Stick to a schedule. Children with ASD tend to do best when they have a highly-structured schedule or routine. Again, this goes back to the consistency they both need and crave. Set up a schedule for your child, with regular times for meals, therapy, school, and bedtime. Try to keep disruptions to this routine to a minimum. If there is an unavoidable schedule change, prepare your child for it in advance.
Reward good behavior. Positive reinforcement can go a long way with children with ASD, so make an effort to “catch them doing something good.” Praise them when they act appropriately or learn a new skill, being very specific about what behavior they’re being praised for. Also look for other ways to reward them for good behavior, such as giving them a sticker or letting them play with a favorite toy.
Create a home safety zone. Carve out a private space in your home where your child can relax, feel secure, and be safe. This will involve organizing and setting boundaries in ways your child can understand. Visual cues can be helpful (colored tape marking areas that are off limits, labeling items in the house with pictures). You may also need to safety proof the house, particularly if your child is prone to tantrums or other self-injurious behavior
What is Mata Bhagwanti Chadha Niketan ?
Mata Bhagwanti Chadha Niketan is one institution in India where rehabilitation of more than 1000 specially-abled children is undertaken. Spread over an area of 1 acre, this is a part of The Ponty Chadha Foundation under the philanthropic wing of the Wave Group. As its corporate social responsibility, the group trains the autistic children to develop social and communication skills in addition to academic and independent life skill training so that they can mingle with the society in a positive way. It is a charitable organization that is dedicated to take care of these children. It is the largest day-care special school.
The staff closely works for holistic and complete learning for them which aims at maximizing the potential in activities related to daily living, communication, social understanding, play and leisure. The training programmes start with an initial assessment of the child. Based on the child’s strengths, behaviours, learning patterns, and the teaching and learning methods best suited to him/her, an Individualized Educational Plan is made keeping in mind the child’s current needs as well as the parents’ immediate concerns.
The school believes that if people with autism are to have an opportunity to reach their maximum potential, the community of parents, siblings, other relatives, and professionals will have to continue to work together as a team.
Use of technology
The school uses latest assistive technology to improve expression in children with autism. The school has developed an android application VAAKYA which can be used as a very effective and useful tool for alternative augmentative communication especially for individuals with autism. It can be an asset to them to express themselves.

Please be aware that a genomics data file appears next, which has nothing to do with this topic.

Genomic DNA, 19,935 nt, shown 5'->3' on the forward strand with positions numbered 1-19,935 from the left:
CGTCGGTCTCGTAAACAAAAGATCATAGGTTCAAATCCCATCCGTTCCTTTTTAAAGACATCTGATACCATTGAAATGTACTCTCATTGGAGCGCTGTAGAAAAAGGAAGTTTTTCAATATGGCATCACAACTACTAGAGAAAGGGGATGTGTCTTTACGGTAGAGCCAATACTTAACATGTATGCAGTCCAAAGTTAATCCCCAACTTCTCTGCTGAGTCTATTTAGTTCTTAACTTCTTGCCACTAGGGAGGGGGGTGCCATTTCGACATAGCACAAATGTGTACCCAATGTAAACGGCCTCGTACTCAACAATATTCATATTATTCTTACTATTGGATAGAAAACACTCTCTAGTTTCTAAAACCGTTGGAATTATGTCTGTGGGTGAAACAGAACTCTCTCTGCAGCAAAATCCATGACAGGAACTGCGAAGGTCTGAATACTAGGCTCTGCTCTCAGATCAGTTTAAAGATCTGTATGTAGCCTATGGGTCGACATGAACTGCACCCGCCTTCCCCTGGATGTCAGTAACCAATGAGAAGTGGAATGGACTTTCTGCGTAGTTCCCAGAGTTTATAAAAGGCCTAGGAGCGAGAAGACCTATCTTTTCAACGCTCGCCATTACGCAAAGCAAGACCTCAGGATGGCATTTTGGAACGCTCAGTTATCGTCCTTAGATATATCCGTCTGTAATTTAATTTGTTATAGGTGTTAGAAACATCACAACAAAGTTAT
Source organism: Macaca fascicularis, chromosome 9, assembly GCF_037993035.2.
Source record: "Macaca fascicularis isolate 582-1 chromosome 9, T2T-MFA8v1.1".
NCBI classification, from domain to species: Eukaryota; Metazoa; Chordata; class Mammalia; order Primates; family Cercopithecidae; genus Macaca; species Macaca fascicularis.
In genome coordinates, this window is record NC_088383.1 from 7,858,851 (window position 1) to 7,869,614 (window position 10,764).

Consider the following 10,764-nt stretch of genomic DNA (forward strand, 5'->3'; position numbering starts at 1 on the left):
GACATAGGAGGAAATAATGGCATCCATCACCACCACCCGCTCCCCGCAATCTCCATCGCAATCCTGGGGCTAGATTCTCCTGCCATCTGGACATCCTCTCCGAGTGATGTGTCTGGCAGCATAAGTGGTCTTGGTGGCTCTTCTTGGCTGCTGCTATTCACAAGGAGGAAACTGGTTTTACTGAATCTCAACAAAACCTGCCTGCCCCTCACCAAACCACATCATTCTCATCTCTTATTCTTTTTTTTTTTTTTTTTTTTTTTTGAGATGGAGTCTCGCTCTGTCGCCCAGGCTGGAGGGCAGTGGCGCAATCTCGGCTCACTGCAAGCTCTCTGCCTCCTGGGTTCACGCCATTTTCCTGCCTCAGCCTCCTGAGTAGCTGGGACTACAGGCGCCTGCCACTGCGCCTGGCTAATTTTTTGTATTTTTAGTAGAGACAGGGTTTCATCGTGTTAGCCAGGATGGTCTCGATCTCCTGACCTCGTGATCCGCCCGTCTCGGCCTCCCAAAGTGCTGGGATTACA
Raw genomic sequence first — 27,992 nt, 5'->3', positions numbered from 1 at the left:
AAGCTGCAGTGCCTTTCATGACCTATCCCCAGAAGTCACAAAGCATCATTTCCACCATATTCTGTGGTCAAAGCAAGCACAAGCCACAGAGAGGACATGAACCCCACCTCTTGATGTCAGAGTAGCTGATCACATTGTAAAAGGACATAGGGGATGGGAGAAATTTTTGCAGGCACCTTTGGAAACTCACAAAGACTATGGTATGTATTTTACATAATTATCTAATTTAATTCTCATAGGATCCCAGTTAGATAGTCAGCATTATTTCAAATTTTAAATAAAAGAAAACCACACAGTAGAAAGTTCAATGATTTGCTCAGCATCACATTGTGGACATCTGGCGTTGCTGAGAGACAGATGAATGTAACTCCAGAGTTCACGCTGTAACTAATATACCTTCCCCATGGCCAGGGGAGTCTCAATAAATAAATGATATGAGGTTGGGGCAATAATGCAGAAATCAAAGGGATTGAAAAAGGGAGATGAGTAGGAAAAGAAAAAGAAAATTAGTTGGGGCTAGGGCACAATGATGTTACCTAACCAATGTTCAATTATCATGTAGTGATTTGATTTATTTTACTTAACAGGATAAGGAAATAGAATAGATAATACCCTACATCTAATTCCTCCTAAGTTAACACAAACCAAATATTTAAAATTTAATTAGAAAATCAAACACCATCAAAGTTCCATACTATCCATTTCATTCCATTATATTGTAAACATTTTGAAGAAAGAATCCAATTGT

VAAKYA is an extremely diverse and flexible AAC application which does not rely on internet connectivity. The custom information added to the application such as user accounts/actions are stored within the application itself. This utilizes the phone’s own memory, thereby marginally increasing the size of the application depending on user accounts/actions created.
Multiple User Accounts: Educators/rehabilitation professionals, can add multiple students/patients to the application with unique actions and speech relate-able to each individual. This reduces cost as most applications available can register only one user on each device and would require multiple devices for different individuals.
Language Flexibility: Speech associated with actions can be recorded and played back in any language.
Image/Action flexibility: Images for actions can be replaced with existing images on your device or through your device camera directly. Additional actions can be added to each user account.
Flexibility of use: Parents/guardians can use the application differently by adding situations instead of users and images associated with each situation for the individual.
Integrated shopping portal
The school website, apart from providing quick and easy access to the essential information about the school, therapies, success stories, counselling, etc., now also includes an integrated shopping portal. This portal allows customers to buy hand-made products made by the special children of the school. These products are the outcome of years of vocational training which is given to the special children and the profit earned from the sale of these products is given to the differently abled person. With the help of this portal, people can admire work of these special children. The shopping menu consists of different product categories like wedding gifts, packaging items, office stationery, paper bags and other gift products. Product details like price, size and other specifications have been mentioned along with customers review as well. The prospective buyers can log on to the school’s website and select the products and add to the shopping cart using the simple user interface.
Inputs – Dr. Vandana Sharma, Director- Principal Mata Bhagwanti Chadha Niketan